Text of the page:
On a day to day basis, if you are trading copper you are looking at 4 main factors that affect the price. In order of importance they are; Chinese economic data, global economic strength, supply disruption, and the strength or weakness of the U.S. dollar currently. That's it. Those are the main drivers that account for 100% of copper's daily fluctuations. China is first on the list because they are by far the largest consumer of copper in the world. China and Asian copper usage in general accounts for about 62% of total copper usage. By contrast, the U.S. is only 14%. For most of 2018, China's economy was letting copper down and prices were going down. From the high on January 2nd to the lows on March 26, copper prices fell 11.6% and much of it came from Chinese data disappointments including this week's better retail sales, but mediocre GDP figures and weaker industrial production data.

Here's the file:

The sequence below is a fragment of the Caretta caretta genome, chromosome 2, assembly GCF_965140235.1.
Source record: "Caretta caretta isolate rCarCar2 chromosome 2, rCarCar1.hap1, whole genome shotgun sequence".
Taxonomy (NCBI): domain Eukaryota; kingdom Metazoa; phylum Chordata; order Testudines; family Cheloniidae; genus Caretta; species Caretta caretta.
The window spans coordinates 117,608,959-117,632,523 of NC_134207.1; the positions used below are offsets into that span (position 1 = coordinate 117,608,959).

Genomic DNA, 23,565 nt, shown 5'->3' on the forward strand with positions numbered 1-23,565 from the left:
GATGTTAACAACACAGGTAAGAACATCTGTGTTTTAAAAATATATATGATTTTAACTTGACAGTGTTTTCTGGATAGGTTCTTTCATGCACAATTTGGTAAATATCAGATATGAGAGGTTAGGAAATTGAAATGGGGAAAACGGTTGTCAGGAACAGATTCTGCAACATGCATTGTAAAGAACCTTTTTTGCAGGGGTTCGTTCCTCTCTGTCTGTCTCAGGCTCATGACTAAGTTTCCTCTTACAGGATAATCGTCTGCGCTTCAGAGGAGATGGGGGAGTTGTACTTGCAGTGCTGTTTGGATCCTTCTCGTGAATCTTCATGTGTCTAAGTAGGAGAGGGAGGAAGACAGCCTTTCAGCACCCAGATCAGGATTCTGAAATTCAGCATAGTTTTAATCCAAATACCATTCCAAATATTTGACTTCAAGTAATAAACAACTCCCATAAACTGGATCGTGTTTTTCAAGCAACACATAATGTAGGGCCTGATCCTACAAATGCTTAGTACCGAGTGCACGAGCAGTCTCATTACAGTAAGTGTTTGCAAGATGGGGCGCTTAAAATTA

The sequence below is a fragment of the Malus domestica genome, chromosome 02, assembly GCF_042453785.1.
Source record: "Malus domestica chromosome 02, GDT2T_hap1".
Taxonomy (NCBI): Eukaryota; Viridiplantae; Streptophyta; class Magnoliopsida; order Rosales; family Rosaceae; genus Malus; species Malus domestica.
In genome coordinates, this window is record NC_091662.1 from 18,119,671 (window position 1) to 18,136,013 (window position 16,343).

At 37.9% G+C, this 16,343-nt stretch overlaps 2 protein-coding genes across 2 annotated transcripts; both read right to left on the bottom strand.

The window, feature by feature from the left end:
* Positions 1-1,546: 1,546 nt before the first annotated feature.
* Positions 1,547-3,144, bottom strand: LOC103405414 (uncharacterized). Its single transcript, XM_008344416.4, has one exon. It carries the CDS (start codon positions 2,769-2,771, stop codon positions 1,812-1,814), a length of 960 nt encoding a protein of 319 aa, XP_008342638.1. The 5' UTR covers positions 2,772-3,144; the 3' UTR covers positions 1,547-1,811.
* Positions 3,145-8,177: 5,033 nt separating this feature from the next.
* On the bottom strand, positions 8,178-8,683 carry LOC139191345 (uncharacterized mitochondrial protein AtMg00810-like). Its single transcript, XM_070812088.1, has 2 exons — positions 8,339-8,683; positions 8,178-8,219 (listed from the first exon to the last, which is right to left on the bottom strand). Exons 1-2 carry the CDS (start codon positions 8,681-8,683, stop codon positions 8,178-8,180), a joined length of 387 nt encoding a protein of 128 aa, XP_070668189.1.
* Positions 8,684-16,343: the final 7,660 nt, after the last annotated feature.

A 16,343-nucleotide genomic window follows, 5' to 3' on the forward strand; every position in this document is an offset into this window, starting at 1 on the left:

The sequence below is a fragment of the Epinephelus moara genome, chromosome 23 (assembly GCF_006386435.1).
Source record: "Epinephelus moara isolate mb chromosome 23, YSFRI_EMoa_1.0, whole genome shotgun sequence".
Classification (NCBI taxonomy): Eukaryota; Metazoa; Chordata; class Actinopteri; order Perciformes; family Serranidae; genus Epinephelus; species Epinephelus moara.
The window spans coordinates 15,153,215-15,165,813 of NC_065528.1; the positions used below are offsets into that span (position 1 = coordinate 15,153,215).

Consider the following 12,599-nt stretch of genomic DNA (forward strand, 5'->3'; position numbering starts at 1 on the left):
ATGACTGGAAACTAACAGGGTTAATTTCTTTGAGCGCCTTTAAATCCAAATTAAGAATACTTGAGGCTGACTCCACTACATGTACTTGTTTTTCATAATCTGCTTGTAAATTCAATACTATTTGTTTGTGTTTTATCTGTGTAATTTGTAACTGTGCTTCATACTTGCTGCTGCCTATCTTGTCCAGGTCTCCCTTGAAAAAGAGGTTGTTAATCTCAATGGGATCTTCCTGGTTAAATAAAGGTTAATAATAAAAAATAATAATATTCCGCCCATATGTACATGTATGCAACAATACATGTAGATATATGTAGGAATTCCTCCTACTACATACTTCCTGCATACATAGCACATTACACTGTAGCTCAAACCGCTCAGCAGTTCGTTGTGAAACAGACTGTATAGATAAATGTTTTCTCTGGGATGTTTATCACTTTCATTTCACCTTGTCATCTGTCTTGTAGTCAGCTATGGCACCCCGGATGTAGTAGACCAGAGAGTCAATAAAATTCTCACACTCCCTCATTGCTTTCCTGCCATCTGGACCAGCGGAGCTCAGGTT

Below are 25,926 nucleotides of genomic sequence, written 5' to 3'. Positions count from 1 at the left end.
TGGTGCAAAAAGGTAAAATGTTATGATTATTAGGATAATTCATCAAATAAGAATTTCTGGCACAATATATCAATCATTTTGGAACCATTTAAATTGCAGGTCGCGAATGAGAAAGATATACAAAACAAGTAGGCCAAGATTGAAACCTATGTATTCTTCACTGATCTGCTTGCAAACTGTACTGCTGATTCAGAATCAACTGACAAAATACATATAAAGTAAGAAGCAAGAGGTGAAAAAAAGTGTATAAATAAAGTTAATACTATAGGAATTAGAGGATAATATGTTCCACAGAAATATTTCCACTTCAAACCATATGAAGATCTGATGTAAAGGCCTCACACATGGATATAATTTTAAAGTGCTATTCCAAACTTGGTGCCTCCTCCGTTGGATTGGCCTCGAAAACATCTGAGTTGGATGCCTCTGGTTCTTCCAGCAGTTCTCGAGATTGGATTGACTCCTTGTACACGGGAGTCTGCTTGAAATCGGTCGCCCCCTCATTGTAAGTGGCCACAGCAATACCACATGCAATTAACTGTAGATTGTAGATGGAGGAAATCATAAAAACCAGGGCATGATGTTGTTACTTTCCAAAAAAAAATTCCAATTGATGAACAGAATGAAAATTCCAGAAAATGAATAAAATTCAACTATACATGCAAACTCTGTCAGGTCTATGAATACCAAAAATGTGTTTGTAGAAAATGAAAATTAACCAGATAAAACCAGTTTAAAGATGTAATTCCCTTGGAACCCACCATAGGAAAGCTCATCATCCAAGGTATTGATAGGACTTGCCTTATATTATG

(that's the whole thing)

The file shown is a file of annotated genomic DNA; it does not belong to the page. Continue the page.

3 out of 4
So essentially what we've had is 3 out of 4 of the factors that drive copper price, pointing to lower copper. With average data out of China, potential global tariffs that would hurt the global economy and no supply disruptions, which is very unusual, the only real bullish factor has been the weaker dollar (which has an inverse relationship to the price of copper). Starting on March 27th however, copper came out of its shell and closed higher in 11 of 15 trading sessions including a 2.4% jump yesterday, on a day where the dollar finished higher. Why the reversal and the big day yesterday? China stepped up.
China decided to reverse some of last year’s monetary tightening. The apparently were more concerned about slower growth than even copper was pricing in. Short-term rates in China drifted lower in recent weeks and on Tuesday, the Peoples Bank of China (PBoC) cut the bank reserve requirement (RRR) by 100bp. This was a sign of not only a stronger Chinese economy but it also gave credence to the idea that China would actually open their markets more and avoid tariffs. If China was worried enough to cut rates, then they are worried enough to negotiate opening their markets more to foreign goods and foreign investors. When it comes to copper prices in 2018, China taketh away, and China giveth.